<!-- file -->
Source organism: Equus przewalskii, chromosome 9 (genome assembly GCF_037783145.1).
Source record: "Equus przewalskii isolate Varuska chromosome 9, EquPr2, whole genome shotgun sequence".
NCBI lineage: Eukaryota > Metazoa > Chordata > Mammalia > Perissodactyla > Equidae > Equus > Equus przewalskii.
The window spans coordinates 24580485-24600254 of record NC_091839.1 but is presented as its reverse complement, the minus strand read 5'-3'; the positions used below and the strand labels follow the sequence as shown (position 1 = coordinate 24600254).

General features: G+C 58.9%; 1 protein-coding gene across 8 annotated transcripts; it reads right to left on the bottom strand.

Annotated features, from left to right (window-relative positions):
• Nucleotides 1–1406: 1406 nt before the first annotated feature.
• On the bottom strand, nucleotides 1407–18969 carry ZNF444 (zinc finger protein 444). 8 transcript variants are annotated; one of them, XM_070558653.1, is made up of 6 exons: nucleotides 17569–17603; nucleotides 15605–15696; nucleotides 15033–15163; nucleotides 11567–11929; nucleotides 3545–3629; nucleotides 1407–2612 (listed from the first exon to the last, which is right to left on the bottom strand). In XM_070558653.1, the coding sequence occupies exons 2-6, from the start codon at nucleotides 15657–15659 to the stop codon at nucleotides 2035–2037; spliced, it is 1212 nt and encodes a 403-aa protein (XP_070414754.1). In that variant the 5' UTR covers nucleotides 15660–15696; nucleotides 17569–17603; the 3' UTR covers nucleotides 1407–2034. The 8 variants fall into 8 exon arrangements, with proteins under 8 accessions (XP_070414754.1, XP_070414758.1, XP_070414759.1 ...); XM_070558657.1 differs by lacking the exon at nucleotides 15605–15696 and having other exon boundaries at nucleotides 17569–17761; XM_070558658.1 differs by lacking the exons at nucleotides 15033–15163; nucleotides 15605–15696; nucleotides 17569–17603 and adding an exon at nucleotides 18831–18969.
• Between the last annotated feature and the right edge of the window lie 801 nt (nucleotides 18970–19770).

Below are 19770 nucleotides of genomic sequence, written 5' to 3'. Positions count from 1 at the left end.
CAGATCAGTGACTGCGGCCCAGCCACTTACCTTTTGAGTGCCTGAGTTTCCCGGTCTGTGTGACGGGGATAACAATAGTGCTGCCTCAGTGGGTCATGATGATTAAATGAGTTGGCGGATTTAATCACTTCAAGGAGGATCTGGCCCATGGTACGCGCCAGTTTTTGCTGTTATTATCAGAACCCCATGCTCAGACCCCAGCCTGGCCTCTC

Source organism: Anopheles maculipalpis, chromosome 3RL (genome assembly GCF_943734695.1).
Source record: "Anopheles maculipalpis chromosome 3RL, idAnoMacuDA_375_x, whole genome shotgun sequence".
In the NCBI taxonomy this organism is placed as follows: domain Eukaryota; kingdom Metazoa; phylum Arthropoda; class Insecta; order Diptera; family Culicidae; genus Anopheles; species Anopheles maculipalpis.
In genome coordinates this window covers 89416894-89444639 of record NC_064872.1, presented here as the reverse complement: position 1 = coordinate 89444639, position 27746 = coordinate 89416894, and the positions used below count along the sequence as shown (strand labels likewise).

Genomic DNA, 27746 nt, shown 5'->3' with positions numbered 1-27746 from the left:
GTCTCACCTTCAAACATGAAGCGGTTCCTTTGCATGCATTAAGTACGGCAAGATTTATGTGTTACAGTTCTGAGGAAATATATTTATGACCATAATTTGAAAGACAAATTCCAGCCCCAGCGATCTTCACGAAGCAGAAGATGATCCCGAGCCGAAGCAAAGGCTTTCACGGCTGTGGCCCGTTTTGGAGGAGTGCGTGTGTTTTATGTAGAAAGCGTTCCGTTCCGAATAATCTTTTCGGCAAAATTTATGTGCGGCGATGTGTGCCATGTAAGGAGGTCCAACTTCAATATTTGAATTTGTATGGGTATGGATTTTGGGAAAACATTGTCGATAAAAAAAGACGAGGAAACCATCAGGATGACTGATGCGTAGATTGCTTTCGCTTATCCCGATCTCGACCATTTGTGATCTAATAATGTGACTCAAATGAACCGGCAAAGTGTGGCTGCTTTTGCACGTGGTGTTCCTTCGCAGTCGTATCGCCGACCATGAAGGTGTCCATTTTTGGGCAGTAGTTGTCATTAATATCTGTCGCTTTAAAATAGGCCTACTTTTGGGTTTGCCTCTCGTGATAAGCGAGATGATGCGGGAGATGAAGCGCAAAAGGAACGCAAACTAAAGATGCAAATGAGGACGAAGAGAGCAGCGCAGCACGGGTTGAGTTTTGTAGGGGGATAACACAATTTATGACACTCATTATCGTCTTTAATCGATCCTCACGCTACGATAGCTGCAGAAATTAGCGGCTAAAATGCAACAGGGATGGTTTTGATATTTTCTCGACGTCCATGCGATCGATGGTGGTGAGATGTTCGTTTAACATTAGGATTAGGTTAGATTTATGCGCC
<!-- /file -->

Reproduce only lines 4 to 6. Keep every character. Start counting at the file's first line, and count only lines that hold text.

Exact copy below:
The window spans coordinates 24580485-24600254 of record NC_091839.1 but is presented as its reverse complement, the minus strand read 5'-3'; the positions used below and the strand labels follow the sequence as shown (position 1 = coordinate 24600254).

General features: G+C 58.9%; 1 protein-coding gene across 8 annotated transcripts; it reads right to left on the bottom strand.

Annotated features, from left to right (window-relative positions):